Donna Gandy knew that something wasn’t right with Clayton when he as a year old,  “ He wouldn’t even try to sit up on his own” she says with her Mississippi accent.  At 16 months of age he was officially diagnosed with CP.  Clayton has some upper extremity symptoms of CP, but the majority of his symptoms affect his lower extremities.  

Because of CP, Clayton slouches in the patio chair as we discuss his search for a bicycle. “I ordered the recumbent bicycle from Bike Works in Brandon and I had to special order the pedals. They had to fashion a guard that extends several inches from the bottom of the pedal to keep my foot from turning in – so that my foot does not unlock”. For a healthy cyclist, the rider must turn is feet inward to remove their feet from the clipless pedals.  But for Clayton his feet naturally turn in, his custom designed pedals prevent his feet from slipping out.  

Clayton is a senior majoring in computer science at the University of South Florida and was just offered a graduate assistant position to design wireless networks.  When asked about special equipment for computer use, his mother explained, “In the beginning he used voice recognition, but once he got use to the keyboard he did not need the software anymore.”  The more he used his finger muscles, the better motor skills he developed in his hands.  

People with CP develop atrophy in their muscles as they get older. Donna explains, “That is the whole problem with a child who develops CP, if they don’t ever push it and use those muscles, they will never work.  The more you use the muscles the better they will function.”

When Clayton got older he decided he had to make lifestyle changes if he was going to fight the aging effects of his disorder. Clayton has a way of speaking, the listener knows that he doesn’t use his words lightly, “It was basically a draw to become active.  I knew that I was able to balance and pedal on a stationary bike. When I began, I had no stamina at all; I could do barely any miles. With time and persistence I was able to bring my average mileage up.”

Since he began training for the Ride Without Limits event, he has noticed better movement, better muscle tone, and better strength over all. “It is also improving my gait, my knees have a tendency to draw together, turn in when I am walking. The training is giving me the strength to keep my knees apart,” Clayton explains.

Training for the average athlete is tough, but for a person with CP even the process of putting on cycling shoes and  helmet, and getting onto the bicycle is a challenge in itself.  What takes the average triathlete two minutes in transition time at an event, could take Clayton up to 15 minutes. 

 Clayton wants to be an inspiration to individuals with CP and other disabilities, “I think over all, it is attitude and will that gets me on the bike. The training will help you, but unless you have the motivation and the inspiration to do it and to overcome pain you won’t succeed.”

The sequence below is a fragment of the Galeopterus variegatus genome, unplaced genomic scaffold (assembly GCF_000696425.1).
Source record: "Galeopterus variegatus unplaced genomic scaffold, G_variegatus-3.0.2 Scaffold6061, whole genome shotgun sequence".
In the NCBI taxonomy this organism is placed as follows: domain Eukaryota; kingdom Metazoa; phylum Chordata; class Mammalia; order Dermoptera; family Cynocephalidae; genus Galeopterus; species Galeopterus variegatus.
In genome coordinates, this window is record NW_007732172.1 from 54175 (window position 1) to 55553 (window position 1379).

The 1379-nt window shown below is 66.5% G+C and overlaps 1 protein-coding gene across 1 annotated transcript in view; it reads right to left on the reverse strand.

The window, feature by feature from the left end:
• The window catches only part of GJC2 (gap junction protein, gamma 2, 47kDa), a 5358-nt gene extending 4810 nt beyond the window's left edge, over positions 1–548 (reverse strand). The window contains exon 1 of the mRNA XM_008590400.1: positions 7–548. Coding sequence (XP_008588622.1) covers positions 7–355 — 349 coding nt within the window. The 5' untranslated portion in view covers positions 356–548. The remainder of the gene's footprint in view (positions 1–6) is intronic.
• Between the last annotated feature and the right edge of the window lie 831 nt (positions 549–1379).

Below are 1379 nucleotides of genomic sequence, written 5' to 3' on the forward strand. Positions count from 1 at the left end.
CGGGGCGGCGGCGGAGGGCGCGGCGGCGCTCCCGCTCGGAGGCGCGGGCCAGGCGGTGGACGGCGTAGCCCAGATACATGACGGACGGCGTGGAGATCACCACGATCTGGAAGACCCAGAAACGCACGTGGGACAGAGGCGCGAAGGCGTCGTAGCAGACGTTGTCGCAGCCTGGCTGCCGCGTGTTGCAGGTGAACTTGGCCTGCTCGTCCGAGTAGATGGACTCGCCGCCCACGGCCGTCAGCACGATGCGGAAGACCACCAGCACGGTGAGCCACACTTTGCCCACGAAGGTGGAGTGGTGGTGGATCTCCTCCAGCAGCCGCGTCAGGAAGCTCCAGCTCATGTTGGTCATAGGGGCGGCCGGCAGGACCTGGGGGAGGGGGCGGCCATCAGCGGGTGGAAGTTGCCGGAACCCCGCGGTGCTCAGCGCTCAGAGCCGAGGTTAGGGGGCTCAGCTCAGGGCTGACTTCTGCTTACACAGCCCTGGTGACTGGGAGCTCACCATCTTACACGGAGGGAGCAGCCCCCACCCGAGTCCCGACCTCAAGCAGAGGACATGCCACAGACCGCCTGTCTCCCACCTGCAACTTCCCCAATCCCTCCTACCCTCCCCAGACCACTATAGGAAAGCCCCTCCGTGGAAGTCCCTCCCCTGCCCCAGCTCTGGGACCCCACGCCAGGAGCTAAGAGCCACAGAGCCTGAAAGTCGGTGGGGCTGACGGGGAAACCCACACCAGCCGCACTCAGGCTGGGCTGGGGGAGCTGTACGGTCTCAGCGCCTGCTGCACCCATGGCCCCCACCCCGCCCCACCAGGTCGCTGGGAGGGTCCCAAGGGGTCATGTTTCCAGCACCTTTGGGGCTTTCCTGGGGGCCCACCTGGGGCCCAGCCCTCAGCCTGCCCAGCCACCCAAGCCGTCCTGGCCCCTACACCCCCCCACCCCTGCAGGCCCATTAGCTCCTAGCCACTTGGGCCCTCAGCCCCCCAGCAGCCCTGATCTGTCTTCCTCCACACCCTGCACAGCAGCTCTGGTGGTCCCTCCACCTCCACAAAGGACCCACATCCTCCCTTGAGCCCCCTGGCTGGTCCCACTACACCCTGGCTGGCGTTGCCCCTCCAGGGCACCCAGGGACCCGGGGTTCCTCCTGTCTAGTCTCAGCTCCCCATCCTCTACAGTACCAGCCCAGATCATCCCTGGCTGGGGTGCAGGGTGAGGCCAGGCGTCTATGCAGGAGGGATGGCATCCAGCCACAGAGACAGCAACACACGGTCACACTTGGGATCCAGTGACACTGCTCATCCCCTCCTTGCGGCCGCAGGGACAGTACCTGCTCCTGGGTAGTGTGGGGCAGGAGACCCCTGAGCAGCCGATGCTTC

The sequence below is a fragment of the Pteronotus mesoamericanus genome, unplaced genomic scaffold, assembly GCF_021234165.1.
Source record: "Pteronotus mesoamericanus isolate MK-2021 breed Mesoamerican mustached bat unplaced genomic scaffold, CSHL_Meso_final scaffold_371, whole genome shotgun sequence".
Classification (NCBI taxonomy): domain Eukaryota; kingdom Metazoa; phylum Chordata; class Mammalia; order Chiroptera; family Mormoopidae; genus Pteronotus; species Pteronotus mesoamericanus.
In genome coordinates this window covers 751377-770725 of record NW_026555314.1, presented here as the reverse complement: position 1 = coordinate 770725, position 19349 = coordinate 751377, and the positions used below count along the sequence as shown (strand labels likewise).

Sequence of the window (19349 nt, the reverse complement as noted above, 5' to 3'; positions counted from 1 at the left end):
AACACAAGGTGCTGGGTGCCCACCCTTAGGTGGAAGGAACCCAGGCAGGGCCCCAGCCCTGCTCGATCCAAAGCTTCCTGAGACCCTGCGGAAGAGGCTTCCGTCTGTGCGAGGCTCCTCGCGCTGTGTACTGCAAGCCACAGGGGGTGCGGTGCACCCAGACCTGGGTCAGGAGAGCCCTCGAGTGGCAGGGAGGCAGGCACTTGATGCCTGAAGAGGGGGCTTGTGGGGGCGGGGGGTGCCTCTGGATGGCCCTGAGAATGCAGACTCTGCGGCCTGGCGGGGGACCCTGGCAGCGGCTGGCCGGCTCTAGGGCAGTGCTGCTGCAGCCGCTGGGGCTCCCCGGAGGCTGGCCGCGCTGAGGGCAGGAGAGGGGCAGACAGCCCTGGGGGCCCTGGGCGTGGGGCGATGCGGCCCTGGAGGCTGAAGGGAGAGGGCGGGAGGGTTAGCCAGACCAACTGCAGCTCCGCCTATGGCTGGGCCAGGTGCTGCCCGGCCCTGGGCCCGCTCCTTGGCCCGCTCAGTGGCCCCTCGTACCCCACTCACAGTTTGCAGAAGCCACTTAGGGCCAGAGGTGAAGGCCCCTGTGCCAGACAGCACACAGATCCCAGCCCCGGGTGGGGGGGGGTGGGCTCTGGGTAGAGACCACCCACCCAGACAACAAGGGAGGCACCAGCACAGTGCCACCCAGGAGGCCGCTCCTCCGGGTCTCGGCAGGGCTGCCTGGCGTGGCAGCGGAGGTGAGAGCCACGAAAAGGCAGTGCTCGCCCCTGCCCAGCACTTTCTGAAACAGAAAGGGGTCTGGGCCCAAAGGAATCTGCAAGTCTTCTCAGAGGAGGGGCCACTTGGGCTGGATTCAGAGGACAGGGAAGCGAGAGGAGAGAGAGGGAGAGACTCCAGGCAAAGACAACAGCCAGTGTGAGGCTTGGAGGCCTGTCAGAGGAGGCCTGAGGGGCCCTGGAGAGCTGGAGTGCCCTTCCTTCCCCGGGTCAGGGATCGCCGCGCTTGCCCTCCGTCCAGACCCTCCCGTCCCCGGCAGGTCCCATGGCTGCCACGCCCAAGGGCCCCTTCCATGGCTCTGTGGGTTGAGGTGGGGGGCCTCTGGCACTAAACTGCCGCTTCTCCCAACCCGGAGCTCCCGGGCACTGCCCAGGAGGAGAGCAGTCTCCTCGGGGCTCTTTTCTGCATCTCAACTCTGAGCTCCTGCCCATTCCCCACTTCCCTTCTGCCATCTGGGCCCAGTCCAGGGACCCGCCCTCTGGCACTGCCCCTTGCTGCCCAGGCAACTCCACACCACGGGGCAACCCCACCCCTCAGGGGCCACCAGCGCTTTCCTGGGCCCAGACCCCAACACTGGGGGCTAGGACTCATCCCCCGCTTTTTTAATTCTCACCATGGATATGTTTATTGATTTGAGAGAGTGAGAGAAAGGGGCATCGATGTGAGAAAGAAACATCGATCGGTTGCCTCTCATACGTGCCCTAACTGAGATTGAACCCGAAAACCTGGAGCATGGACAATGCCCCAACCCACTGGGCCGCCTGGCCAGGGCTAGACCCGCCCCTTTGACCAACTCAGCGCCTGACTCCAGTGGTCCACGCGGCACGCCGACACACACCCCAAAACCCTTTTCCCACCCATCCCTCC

“He is a pretty determined dude,” says Clayton’s mother.  

Donna tells me about Clayton’s aunt who has battled breast cancer. Her doctors keep telling her that she needs to become more active.  She tells Donna that she has no excuses when she sees the effort that Clayton goes through just to get equipped for a training session.  

“I don’t think I am unique in my situation,” Clayton humbly explains.  He goes on to say that his situation is no different from someone else who is truly determined to achieve better fitness and outlook on health.  

After Clayton finishes the Ride Without Limits event, he hopes to travel to Quebec and ride the P’tit du Nord. The trail runs for 120 miles from Saint-Jérôme to Mount-Laurier on an abandoned train route.  

Fact Box
Ride Without Limits November 17th and 18th
Clayton Gandy’s Blog:



Chip Scanlan: 4 Lessons in Conducting an Interview

December 3, 2007

By Courtney Herrig

The course on NewsU, Reporting, by instructor Chip Scanlan was very useful because no one ever teaches the journalist how to conduct an interview. I actually took a different course, entitled, 5 Steps to Multimedia, but the course had no interactive features and was not structured logically. However, this course was engaging and informative because the lesson used audio and video to teach the lesson. The course is presented with animation and audio for the interview and video footage of the instructor. The lesson was very cleaver because the instructor calls you one a video phone while you are in an interview and gives you hints and advice to get a better response from the interviewee.

4 Lessons to Reporting
Lesson 1: Always come prepared with questions listed in a notebook. The questions should be audience centered, i.e. ask questions that the reader would ask. I interpret this rule to mean that my line of question should follow my initial thoughts when I was first presented this topic and interview – before I did my research. In my opinion, this is the best way to place myself in the shoes of the reader.

The instructer qoutes John Brody, author of The Craft of Interviewing, “The interview is like a chess player, he says, never moving a piece or asking a question without a greater purpose.” I like this perspective because it demands that the reporter think about the implications of each question and answer. This is not an easy feat, but with time and practice this could be a craft.